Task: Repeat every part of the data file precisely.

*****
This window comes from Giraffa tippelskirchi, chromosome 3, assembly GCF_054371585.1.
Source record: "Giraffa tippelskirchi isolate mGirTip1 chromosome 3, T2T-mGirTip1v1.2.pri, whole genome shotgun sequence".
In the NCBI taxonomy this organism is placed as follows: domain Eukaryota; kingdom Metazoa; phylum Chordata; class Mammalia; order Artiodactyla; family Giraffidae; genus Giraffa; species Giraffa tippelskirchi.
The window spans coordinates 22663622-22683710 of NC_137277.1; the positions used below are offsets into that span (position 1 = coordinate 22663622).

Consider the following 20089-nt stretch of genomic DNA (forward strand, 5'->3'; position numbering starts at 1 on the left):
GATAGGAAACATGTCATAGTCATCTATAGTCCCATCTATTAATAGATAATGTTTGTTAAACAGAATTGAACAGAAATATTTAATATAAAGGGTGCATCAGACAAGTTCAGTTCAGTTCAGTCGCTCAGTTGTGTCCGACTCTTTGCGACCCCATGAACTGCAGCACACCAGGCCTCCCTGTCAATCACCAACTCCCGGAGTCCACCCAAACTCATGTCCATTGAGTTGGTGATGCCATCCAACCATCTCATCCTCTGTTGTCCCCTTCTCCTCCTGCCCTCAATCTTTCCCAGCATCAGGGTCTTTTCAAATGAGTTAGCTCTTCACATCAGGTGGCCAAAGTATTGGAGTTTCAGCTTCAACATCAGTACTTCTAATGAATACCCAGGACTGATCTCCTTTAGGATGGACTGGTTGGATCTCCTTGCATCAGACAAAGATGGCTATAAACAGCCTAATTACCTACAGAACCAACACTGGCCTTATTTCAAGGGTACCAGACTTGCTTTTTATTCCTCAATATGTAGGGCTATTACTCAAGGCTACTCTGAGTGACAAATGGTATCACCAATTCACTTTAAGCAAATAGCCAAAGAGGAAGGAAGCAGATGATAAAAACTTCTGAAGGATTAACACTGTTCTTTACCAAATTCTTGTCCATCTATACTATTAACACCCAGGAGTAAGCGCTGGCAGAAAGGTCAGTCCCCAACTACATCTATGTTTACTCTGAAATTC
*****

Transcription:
This window comes from Giraffa tippelskirchi, chromosome 3, assembly GCF_054371585.1.
Source record: "Giraffa tippelskirchi isolate mGirTip1 chromosome 3, T2T-mGirTip1v1.2.pri, whole genome shotgun sequence".
In the NCBI taxonomy this organism is placed as follows: domain Eukaryota; kingdom Metazoa; phylum Chordata; class Mammalia; order Artiodactyla; family Giraffidae; genus Giraffa; species Giraffa tippelskirchi.
The window spans coordinates 22663622-22683710 of NC_137277.1; the positions used below are offsets into that span (position 1 = coordinate 22663622).

Consider the following 20089-nt stretch of genomic DNA (forward strand, 5'->3'; position numbering starts at 1 on the left):
GATAGGAAACATGTCATAGTCATCTATAGTCCCATCTATTAATAGATAATGTTTGTTAAACAGAATTGAACAGAAATATTTAATATAAAGGGTGCATCAGACAAGTTCAGTTCAGTTCAGTCGCTCAGTTGTGTCCGACTCTTTGCGACCCCATGAACTGCAGCACACCAGGCCTCCCTGTCAATCACCAACTCCCGGAGTCCACCCAAACTCATGTCCATTGAGTTGGTGATGCCATCCAACCATCTCATCCTCTGTTGTCCCCTTCTCCTCCTGCCCTCAATCTTTCCCAGCATCAGGGTCTTTTCAAATGAGTTAGCTCTTCACATCAGGTGGCCAAAGTATTGGAGTTTCAGCTTCAACATCAGTACTTCTAATGAATACCCAGGACTGATCTCCTTTAGGATGGACTGGTTGGATCTCCTTGCATCAGACAAAGATGGCTATAAACAGCCTAATTACCTACAGAACCAACACTGGCCTTATTTCAAGGGTACCAGACTTGCTTTTTATTCCTCAATATGTAGGGCTATTACTCAAGGCTACTCTGAGTGACAAATGGTATCACCAATTCACTTTAAGCAAATAGCCAAAGAGGAAGGAAGCAGATGATAAAAACTTCTGAAGGATTAACACTGTTCTTTACCAAATTCTTGTCCATCTATACTATTAACACCCAGGAGTAAGCGCTGGCAGAAAGGTCAGTCCCCAACTACATCTATGTTTACTCTGAAATTC